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BIG IN JAPAN
Utada Hikaru


Utada HikaruWhen Utada Hikaru walked into EMI-Toshiba producer Miyake Akira' office, he really couldn't be blamed for not taking her seriously. She was still in her school uniform. Obviously not on the route to "idolhood," what could a kid so young have to offer?

A great deal, he soon discovered. Utada was no amateur. By the time most kids invest in their first pair of loose socks and Hello Kitty keitai accessories, the New York-born schoolgirl had penned enough tunes for an album and released one in the US - all in English - under the pseudonym Cubic U.

Though little became of Ms. Cube stateside, the album did catch the fleeting attention of Lenny Kravitz, and in today's pop community it is not every day that Japanese musicians get recognition outside of eastern waters. Especially in the States, where music and radio stations are still segregated, Japanese musicians have had little luck. This is embarrassingly obvious upon closer inspection of Cubic U's album jacket which seems to take every measure to conceal Utada - or at least that she is Japanese. One is even hard pressed to find her name.

Utada herself, fluent in both English and Japanese, when asked about the motivation behind going on to make an album in Japanese, commented that in America there is the black music scene and the white one whereas in Japan, Japanese are free to engage in all genres. Utada refuses to be bound, saying that she will continue along her musical path as she sees fit.

Her attitude, combined with the accomplishment of releasing an all-English album in America, probably played a significant role in EMI's decision to push her as hard as they have in the Japanese market. The success she failed to achieve abroad was more than compensated for here. Japan has literally never seen anything like Utada.

Before her first offering, the aptly titled First Love, even hit the stores, two million copies were on order. The frenzy has yet to wane. She has been on a record-breaking crescendo, having already sold 5.24 million pieces, thus surpassing the record of 5.11 million formerly held by B'z. She has also climbed on top of Globe by stealing the super group's place for holding the largest number of debut albums sold.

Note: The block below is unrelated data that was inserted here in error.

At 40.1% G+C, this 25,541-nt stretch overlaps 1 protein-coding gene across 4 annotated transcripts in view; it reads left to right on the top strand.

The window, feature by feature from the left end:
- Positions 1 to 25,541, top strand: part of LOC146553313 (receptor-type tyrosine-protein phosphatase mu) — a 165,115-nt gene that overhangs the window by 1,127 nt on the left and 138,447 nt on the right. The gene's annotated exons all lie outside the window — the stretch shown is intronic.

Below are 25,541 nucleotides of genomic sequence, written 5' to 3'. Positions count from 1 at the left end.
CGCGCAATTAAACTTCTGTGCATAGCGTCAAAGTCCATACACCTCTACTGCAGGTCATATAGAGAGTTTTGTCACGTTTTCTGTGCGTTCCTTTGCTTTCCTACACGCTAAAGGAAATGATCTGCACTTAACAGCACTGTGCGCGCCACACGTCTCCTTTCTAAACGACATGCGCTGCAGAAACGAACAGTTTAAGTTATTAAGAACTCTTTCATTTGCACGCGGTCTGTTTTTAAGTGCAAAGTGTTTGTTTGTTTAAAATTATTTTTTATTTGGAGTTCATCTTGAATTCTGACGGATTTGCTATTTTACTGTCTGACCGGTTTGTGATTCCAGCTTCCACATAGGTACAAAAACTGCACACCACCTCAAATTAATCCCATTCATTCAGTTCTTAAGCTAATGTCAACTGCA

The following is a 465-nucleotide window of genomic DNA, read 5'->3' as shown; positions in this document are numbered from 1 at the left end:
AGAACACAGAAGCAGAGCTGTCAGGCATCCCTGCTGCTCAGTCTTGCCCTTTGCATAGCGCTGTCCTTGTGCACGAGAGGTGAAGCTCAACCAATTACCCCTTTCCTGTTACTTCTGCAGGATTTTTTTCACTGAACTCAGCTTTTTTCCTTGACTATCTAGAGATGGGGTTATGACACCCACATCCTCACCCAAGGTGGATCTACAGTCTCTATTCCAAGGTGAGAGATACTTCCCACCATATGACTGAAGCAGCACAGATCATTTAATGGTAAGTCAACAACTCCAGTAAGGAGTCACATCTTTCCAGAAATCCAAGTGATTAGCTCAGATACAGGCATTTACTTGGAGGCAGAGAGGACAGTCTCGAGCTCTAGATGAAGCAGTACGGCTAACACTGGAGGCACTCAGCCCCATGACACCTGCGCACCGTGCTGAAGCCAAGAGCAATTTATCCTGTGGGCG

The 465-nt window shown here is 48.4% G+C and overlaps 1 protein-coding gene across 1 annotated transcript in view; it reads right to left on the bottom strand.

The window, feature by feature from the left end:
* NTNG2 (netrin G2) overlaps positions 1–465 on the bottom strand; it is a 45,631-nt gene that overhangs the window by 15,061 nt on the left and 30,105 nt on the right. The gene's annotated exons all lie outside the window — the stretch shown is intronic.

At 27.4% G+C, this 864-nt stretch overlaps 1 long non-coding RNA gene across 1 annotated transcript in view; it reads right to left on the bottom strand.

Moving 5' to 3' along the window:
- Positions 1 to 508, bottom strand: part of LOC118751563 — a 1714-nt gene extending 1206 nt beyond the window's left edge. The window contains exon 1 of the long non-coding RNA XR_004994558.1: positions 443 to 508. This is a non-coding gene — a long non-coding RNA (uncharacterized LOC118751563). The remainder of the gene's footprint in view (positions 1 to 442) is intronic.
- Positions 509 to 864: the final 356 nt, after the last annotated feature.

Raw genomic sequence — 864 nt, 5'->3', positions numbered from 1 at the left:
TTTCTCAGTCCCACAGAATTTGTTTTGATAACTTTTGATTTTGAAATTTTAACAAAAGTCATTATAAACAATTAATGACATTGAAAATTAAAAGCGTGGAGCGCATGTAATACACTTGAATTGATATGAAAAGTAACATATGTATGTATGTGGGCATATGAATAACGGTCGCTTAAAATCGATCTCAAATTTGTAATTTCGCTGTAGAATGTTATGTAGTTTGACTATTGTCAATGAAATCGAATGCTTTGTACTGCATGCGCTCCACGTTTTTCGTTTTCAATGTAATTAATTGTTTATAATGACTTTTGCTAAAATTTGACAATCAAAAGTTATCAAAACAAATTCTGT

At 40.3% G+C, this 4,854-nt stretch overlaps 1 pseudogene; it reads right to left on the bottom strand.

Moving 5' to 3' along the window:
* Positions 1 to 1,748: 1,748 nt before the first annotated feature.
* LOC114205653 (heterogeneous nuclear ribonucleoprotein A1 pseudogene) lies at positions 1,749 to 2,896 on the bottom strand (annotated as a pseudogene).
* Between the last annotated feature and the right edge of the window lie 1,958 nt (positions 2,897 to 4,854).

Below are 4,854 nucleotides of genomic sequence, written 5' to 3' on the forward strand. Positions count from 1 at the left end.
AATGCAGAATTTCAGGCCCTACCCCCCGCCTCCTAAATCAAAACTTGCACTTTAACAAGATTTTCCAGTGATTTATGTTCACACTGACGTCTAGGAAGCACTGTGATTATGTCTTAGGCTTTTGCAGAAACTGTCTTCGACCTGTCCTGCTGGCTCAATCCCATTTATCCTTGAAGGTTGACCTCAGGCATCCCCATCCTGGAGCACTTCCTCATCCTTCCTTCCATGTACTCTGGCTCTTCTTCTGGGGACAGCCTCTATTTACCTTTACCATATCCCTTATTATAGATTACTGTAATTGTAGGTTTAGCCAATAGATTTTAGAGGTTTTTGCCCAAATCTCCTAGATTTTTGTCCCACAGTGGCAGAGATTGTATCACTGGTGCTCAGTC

Utada, meanwhile, is still in her school uniform. The musical prodigy is only sixteen years of age - a high school student at the American School in Japan. Reclusive from the press, she is reportedly too busy with school to grant any interviews. One seriously wonders how she will synchronize her career and school once she enters Columbia University, into which she was recently accepted.

The exuberant teen, dubbed "cosmopolitan" and "borderless" by the media, asserts that she will betray everyone's expectations - the future knows no bounds. On the J-poparometer, Utada has proven her talent in song writing with her Japanese release. Unlike the overly-produced, bargain-bin dance tracks on Cubic U's Precious, First Love is a rich soulful album with the power to convert even hard-line J-pop skeptics. She has injected the scene with a more tangible commercial dose of R&B, and no matter how much you want to dislike what she is throwing out, there is an inescapable charm. Tunes such as "Automatic" and "First Love" linger.

But will Utada Hikaru? Where she goes from here remains to be seen, but if nothing else, she has made enough of a stir to cause J-popsters to seriously examine what they are doing. We can only wait to see what will emerge from her wake.

David Schneer

BIG IN JAPAN:
299: Nakamura Kankuro
Arizona lover and Kabuki actor
298: Miura Yuichiro
The Man Who Skied Down Everest
297: Iron Chef
Gourmet cuisine battles
296: "Katte wa ikenai"
"Don't buy these products"
295: Oda Yuji
The dancing detective
294: Enoki Takaaki
An artist who acts
293: Glay
Japan's reigning pop princes
292: Akebono
Hawaiian Sumo wrestler
291: Issey Miyake
Fashion designer
290: Murakami Ryu
Radical writer
289: Oshima Nagisa
Movie director
288: Takakura Ken
Crime film actor
287: Miura Kazuyoshi
Soccer player
286: Suzuki Koji
Author of the horror, Ring
285: Tezuka Osamu
God of Comics
284: Yuming
Singer/songwriter
283: Anpanman
Bean-powered superhero
282: Yamaguchi Takashi
Immersed in traditional Japanese music
281: Nasubi
Comedian
280: Doi Takako
First female Speaker of the House
279: Nakamura Kichiemon
Retiring Kabuki actor
278: Oe Kenzaburo
Nobel prize winning author
277: Kimura Takuya
SMAP member
276: Utada Hikaru
Teenage pop phenomenon
275: Bando Tamasaburo
Kabuki female role impersonator
274: Otomo Katsuhiro
Akira creator
273: Dreams Come True
Premier recording artist
272: Dango San Kyodai
Surprise hit of 1999
271: Banana Yoshimoto
Author
270: Matsuzaka Daisuke
Baseball player
269: Moritaka Chisato
Model and singer
268: Mukai Chiaki
Female astronaut
267: Natto
Traditional Japanese health food
266: Hiroaki Kikuoka
Shamisen player
265: Chikamatsu Monzaemon
Japan's most revered dramatist
264: Ryuichi Sakamoto
Oscar-winning musician
263: Shigeo Nagashima
Japan's Mr Baseball
262: Ayako Totsuka
Pioneer careerwoman
261: Yatsuhashi Kengyo
Koto player
260: Chiyotaikai
Sumo wrestler
259: Pocky
Japanese snack food
258: Itsuki Hiroshi
Enka singer
257: Pocket Monsters
Conquering the world
256: Classified ads
New concept in Japan
255: Chara
Japanese pop star
254: Pink Lady
1970's singing duo
253: Takashi Sorimachi
Japanese heartthrob
252: Ennosuke Ichikawa
Kabuki actor
251: Rie Miyazawa
Model and actress
250: Shazna
Visual-kei band

Issues 350 +
Issues 349 - 300/1
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